The Problem With Nickelodeon’s TMNT DVDs
This is an opinion piece and does not reflect the thoughts or feelings of the other writers or the owner of this website.
A few weeks ago, we revealed the latest DVD release for Nickelodeon’s Teenage Mutant Ninja Turtles. As noted at the time, there was some disappointment in regards to how Nickelodeon chose to approach this release – disappointment which echoed the frustration that many fans and collectors are experiencing when it comes to Nickelodeon’s handling of physical media in general. When it comes right down to it, their approach to DVD releases leaves a lot to be desired, with many of their products now being released only as print on demand, and other popular titles (such as TMNT) being completely mishandled.
Although it is nice to see that we will be getting both the first and second seasons in one DVD set, it’s also a bit annoying. Fans who previously bought the first season on DVD have been complaining about this new set, not because it offers more bang for their buck, but because there is apparently no option to purchase the second season alone. This means that fans who already own the first season will have to purchase it a second time in order to also get the second season in their collection.
Well, unless you have a Region 2 DVD player, that is. That’s right, they have apparently decided to release Season 2 on its own in European markets, but they are not willing to do this in the North American market (arguably the largest market for the Ninja Turtles). If anyone wants to explain the logic behind that decision, go right ahead; the comments section is down below, and I eagerly await an explanation.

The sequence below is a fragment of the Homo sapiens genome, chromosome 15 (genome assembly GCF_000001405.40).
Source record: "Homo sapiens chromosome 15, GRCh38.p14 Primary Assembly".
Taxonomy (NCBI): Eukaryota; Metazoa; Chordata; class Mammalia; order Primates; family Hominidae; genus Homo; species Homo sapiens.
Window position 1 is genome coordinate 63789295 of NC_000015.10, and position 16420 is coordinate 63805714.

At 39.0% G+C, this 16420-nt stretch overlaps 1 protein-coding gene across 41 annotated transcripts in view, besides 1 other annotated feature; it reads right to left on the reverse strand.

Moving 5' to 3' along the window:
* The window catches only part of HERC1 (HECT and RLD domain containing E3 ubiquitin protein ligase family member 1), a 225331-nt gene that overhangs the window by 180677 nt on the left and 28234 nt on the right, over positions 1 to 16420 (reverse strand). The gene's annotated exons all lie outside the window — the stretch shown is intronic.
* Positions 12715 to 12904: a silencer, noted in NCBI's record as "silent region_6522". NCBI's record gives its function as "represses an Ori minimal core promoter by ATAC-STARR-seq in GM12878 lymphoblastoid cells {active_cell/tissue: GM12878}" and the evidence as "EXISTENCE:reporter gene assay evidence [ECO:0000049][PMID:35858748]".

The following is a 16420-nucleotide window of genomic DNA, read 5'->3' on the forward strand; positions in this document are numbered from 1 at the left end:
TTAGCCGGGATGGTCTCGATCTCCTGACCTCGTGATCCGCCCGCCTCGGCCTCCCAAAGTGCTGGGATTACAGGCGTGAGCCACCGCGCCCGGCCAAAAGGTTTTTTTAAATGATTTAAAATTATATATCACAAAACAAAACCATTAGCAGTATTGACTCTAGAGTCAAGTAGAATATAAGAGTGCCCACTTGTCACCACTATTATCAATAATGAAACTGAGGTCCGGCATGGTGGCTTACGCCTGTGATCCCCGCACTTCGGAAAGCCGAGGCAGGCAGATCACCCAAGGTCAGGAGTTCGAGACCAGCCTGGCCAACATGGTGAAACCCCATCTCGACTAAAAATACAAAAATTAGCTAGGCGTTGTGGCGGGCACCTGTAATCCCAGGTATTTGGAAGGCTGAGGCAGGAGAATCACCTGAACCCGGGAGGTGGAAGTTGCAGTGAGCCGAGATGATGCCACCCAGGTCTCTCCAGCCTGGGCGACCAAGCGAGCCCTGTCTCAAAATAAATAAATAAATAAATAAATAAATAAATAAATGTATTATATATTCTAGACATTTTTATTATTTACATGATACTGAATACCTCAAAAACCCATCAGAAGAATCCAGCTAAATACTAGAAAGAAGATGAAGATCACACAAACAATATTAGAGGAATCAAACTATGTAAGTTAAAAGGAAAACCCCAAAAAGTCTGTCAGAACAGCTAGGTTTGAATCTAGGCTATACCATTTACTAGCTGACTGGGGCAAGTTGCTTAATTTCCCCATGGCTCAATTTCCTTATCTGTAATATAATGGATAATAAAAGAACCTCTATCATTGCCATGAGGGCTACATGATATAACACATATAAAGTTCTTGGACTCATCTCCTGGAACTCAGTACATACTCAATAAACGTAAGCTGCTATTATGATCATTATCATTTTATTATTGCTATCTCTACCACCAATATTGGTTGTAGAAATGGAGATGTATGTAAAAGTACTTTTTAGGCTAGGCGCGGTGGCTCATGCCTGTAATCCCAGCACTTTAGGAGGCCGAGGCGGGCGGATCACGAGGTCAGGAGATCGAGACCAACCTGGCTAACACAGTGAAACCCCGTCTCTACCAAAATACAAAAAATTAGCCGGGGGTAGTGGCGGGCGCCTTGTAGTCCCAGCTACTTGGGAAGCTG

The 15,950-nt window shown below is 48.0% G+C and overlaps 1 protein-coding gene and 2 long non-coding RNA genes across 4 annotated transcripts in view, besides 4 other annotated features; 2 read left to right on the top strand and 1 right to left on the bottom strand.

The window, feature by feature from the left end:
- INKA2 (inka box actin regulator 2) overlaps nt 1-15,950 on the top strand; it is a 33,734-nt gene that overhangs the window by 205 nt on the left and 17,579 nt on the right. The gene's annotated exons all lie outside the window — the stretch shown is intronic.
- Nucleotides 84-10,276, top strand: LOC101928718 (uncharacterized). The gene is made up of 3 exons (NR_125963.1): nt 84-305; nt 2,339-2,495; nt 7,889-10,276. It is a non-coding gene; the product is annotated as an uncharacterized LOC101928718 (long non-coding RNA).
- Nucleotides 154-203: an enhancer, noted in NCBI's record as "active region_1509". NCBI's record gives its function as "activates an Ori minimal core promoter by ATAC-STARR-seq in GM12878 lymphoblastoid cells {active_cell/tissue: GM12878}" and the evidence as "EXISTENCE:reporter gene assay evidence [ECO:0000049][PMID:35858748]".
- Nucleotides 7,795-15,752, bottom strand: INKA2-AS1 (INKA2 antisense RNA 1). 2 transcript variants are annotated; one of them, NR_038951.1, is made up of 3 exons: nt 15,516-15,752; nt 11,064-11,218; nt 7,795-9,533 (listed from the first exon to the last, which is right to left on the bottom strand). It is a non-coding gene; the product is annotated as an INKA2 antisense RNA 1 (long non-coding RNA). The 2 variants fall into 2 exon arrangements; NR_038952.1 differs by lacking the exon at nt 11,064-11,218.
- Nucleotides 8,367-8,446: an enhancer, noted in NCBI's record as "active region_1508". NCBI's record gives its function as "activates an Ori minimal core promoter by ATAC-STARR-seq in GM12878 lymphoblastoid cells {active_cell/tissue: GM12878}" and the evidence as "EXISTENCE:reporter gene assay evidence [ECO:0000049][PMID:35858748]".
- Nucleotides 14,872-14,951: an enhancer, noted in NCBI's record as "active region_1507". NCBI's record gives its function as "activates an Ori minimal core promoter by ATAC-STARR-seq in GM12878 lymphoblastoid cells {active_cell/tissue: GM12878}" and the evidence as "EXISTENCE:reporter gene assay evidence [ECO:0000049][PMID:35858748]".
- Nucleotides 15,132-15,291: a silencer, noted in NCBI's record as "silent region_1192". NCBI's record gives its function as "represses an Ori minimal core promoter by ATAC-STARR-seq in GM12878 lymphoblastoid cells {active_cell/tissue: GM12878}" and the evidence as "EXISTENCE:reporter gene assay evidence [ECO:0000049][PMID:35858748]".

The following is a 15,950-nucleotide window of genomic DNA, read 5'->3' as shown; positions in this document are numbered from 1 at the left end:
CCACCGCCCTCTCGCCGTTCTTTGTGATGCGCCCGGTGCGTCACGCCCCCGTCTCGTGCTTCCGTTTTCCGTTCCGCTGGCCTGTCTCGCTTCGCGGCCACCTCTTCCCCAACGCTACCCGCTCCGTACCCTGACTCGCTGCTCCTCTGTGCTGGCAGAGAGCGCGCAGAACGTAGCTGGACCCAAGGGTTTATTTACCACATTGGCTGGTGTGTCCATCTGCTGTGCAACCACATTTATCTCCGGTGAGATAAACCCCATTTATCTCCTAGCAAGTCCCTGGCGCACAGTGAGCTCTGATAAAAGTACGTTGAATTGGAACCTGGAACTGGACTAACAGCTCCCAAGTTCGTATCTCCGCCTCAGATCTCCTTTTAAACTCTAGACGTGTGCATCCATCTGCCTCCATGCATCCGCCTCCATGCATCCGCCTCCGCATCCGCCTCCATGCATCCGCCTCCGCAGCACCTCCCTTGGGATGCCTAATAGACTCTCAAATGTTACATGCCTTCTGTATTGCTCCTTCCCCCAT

The problem with this approach is that it immediately devalues the previous release. Whatever value the first season had on DVD, it now has far less value simply because it has been packaged with the only release for the second season. When fans see that they have the option to either get the first season or the first and second season on DVD, which will they most likely choose? Chances are that the first release is going to be all but forgotten.
In addition to this problem, these season set releases are essentially just repackaged collections of their single disc releases. They don’t really add anything new to the TMNT DVD season sets, they just put the same old releases in one box. Considering that the single disc releases tend to be the most up-to-date and provide the newest episodes for fans to enjoy, it begs the question: why should anyone even bother purchasing these season sets when they can get the exact same content by simply purchasing the single disc releases as they come out?
When it comes to other Teenage Mutant Ninja Turtles properties owned by Nickelodeon, they have a similarly bad track record thus far. Earlier this year, we announced that they would be re-releasing some of the original DVD sets for the 2003 series. Even at the time of this announcement, we expressed disappointment that these would basically just be repackaged collections of a few select episodes instead of season sets, which fans have been eagerly awaiting after the series was originally mishandled by the previous rights owner. Since then, Nickelodeon has made it clear that they have no intention to produce any season sets for this series in the near future, although they have announced a few more re-releases.